After sketching/shopping, we hit a local restaurant. Aunt B's. They had fresh scratch-made potato soup with a scratch-made dinner roll for me. Wilma had a fresh biorock. I love this place! I talked with the owner couple and they spend a lot of hours in that little shop. We'll need to come back on a Saturday morning for biscuits and gravy.

Friday, February 3, 2012

Followup on Biscuits

In my last post, Jane Angell responded and was supportive of my quest to understand the English Biscuit. To help in the dialog, here is the recipe I found on, submitted by Rhonda Warhol, called Cinnamon Biscuits.

Mix these in a large bowl-
   All-purpose flour  2 cups (250 g)
   salt  1/2 tsp (3 g)
   ground cinnamon 2 teaspoons (5 g)
Cut in-
   butter, softened  1/2 cup (115 g)
Mix with a fork until crumbly.
   white sugar  1/2 cup (100 g)
   vanilla extract, 1 teaspoon (5 ml)

Mix to a stiff paste. Mix in one beaten egg. Knead dough on a floured surface until smooth. Wrap in foil or plastic wrap. Refrigerate for 30 minutes.

Preheat oven to 350F (175C). Grease cookie sheets. Roll out dough thinly and cut into 24 rounds.

Bake 12 to 15 minutes, or until lightly gold in color. Let cool on wire rack.

Comments on the site for this recipe said they missed the milk. I found it too dry, too, so I added some. However, I'm American and the recipe isn't. Do the Brits use milk to form a tacky dough? The recipe said roll out thin. I did, and got closer to 50 biscuits so I went too thin. How thin is thin? And is this really "The basic English biscuit,with a dash of cinnamon." as specified on the recipe? Does anyone have a recipe they could hold up as a prime example to a classic English biscuit?

BTW: Sketching will continue. This blog has NOT been converted to a food network channel. This is a food compulsive tangent that must be satisfied, though.

Thursday, February 2, 2012

Tea & Biscuits (?)

I just don't know what an English Biscuit is. That's not something we run across in Kansas.We don't have fine china tea cups (Corelle works fine). I don't know what you do in a Tea Room. But I do know I like hot tea. In an effort to drop a few pounds I've tried to cut out late night snacks like cookies or ice cream, but I need something. Recently I've gone to hot tea, but that causes late night bathroom runs. Then I figured out that, in true American fashion, portion size was excessive. I was drinking too much tea with my 12-16 oz cup. Maybe the British have something with their 6 oz. serving.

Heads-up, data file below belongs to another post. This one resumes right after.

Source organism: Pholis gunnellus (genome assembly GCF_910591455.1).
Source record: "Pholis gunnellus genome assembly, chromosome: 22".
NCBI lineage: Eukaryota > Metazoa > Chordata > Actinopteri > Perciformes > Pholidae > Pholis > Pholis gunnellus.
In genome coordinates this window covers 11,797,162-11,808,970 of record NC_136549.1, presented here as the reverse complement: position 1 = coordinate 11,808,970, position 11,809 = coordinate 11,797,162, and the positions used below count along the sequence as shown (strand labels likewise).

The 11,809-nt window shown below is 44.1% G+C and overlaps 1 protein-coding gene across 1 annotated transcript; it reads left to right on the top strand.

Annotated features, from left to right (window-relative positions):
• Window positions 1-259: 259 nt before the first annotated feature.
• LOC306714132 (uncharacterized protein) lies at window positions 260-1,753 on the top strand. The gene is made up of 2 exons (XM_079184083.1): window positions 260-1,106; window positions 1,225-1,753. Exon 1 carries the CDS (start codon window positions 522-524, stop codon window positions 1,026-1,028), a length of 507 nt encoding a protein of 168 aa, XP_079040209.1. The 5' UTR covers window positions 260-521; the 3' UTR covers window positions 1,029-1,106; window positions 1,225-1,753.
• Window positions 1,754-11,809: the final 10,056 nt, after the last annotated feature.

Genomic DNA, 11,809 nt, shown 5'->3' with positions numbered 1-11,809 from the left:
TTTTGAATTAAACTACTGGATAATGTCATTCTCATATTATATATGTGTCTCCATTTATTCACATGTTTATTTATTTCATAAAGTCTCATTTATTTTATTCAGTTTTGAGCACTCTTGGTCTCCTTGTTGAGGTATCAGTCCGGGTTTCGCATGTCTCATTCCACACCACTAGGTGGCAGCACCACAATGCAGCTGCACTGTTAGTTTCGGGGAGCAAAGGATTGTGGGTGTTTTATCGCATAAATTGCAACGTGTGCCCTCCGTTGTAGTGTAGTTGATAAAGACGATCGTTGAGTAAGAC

Also their biscuit idea may have merit. Low sugar and nice and bland. That would be good before bed. So, a quick Internet search yields a recipe that claims to be a traditional English biscuit. The results were fine by me but I still don't know if they are the "real deal". They'll work just fine.

So, one small cup of hot tea with a little milk, and a couple small biscuits. That beats down the craving for REAL calories. I will continue my quest to understand the Brits cuisine, and to question the American super-size and super-sweet approach.

If anyone has exposure to the British tea and biscuit cuisine, I'd value your observations. Also, what IS a retail tea room and its rituals, as Liz and others talk about? And with that I end my not-so-masculine post.

Process notes: I used my Noodler's Ahab flex nib on this post again, followed by watercolor pencils, waterbrush on Arches Velin text woven. The ink flow tends to be finicky at the start, after not using the pen for a few days, but it does wake up. I still like the responsiveness of the nib. The ink is Noodler's Lexington Gray.